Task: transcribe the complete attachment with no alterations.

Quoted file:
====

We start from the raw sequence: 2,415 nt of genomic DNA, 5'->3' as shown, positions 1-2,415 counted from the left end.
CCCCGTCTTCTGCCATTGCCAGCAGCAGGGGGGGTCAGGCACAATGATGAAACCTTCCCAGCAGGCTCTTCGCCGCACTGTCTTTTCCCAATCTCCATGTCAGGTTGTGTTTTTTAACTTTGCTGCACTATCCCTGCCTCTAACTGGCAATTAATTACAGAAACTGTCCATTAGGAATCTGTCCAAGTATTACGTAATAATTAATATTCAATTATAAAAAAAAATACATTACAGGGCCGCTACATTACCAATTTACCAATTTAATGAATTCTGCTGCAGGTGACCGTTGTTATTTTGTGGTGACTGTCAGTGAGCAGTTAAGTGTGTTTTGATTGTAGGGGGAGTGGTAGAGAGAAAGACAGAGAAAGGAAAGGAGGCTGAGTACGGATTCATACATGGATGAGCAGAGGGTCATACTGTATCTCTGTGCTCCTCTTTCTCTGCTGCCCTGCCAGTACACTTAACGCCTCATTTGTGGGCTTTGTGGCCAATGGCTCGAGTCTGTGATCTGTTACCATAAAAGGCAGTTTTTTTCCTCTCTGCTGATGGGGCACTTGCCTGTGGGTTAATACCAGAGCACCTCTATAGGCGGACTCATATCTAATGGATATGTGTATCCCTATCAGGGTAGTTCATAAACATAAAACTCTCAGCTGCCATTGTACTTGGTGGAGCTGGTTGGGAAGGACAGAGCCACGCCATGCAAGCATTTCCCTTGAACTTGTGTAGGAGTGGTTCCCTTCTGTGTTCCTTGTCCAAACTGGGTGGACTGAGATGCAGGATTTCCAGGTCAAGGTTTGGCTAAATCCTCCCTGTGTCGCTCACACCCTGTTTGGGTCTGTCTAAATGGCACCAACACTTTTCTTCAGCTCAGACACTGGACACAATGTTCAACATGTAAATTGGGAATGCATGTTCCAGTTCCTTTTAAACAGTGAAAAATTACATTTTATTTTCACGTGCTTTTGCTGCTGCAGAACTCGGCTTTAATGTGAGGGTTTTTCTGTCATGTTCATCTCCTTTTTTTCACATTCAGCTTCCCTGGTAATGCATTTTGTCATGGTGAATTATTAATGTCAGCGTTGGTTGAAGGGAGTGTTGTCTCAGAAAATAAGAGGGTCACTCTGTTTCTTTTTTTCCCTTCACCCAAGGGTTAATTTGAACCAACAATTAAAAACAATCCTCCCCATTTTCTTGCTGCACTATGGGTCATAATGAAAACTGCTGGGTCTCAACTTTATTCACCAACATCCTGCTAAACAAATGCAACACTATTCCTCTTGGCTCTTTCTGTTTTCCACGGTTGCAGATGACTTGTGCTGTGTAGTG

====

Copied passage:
We start from the raw sequence: 2,415 nt of genomic DNA, 5'->3' as shown, positions 1-2,415 counted from the left end.
CCCCGTCTTCTGCCATTGCCAGCAGCAGGGGGGGTCAGGCACAATGATGAAACCTTCCCAGCAGGCTCTTCGCCGCACTGTCTTTTCCCAATCTCCATGTCAGGTTGTGTTTTTTAACTTTGCTGCACTATCCCTGCCTCTAACTGGCAATTAATTACAGAAACTGTCCATTAGGAATCTGTCCAAGTATTACGTAATAATTAATATTCAATTATAAAAAAAAATACATTACAGGGCCGCTACATTACCAATTTACCAATTTAATGAATTCTGCTGCAGGTGACCGTTGTTATTTTGTGGTGACTGTCAGTGAGCAGTTAAGTGTGTTTTGATTGTAGGGGGAGTGGTAGAGAGAAAGACAGAGAAAGGAAAGGAGGCTGAGTACGGATTCATACATGGATGAGCAGAGGGTCATACTGTATCTCTGTGCTCCTCTTTCTCTGCTGCCCTGCCAGTACACTTAACGCCTCATTTGTGGGCTTTGTGGCCAATGGCTCGAGTCTGTGATCTGTTACCATAAAAGGCAGTTTTTTTCCTCTCTGCTGATGGGGCACTTGCCTGTGGGTTAATACCAGAGCACCTCTATAGGCGGACTCATATCTAATGGATATGTGTATCCCTATCAGGGTAGTTCATAAACATAAAACTCTCAGCTGCCATTGTACTTGGTGGAGCTGGTTGGGAAGGACAGAGCCACGCCATGCAAGCATTTCCCTTGAACTTGTGTAGGAGTGGTTCCCTTCTGTGTTCCTTGTCCAAACTGGGTGGACTGAGATGCAGGATTTCCAGGTCAAGGTTTGGCTAAATCCTCCCTGTGTCGCTCACACCCTGTTTGGGTCTGTCTAAATGGCACCAACACTTTTCTTCAGCTCAGACACTGGACACAATGTTCAACATGTAAATTGGGAATGCATGTTCCAGTTCCTTTTAAACAGTGAAAAATTACATTTTATTTTCACGTGCTTTTGCTGCTGCAGAACTCGGCTTTAATGTGAGGGTTTTTCTGTCATGTTCATCTCCTTTTTTTCACATTCAGCTTCCCTGGTAATGCATTTTGTCATGGTGAATTATTAATGTCAGCGTTGGTTGAAGGGAGTGTTGTCTCAGAAAATAAGAGGGTCACTCTGTTTCTTTTTTTCCCTTCACCCAAGGGTTAATTTGAACCAACAATTAAAAACAATCCTCCCCATTTTCTTGCTGCACTATGGGTCATAATGAAAACTGCTGGGTCTCAACTTTATTCACCAACATCCTGCTAAACAAATGCAACACTATTCCTCTTGGCTCTTTCTGTTTTCCACGGTTGCAGATGACTTGTGCTGTGTAGTG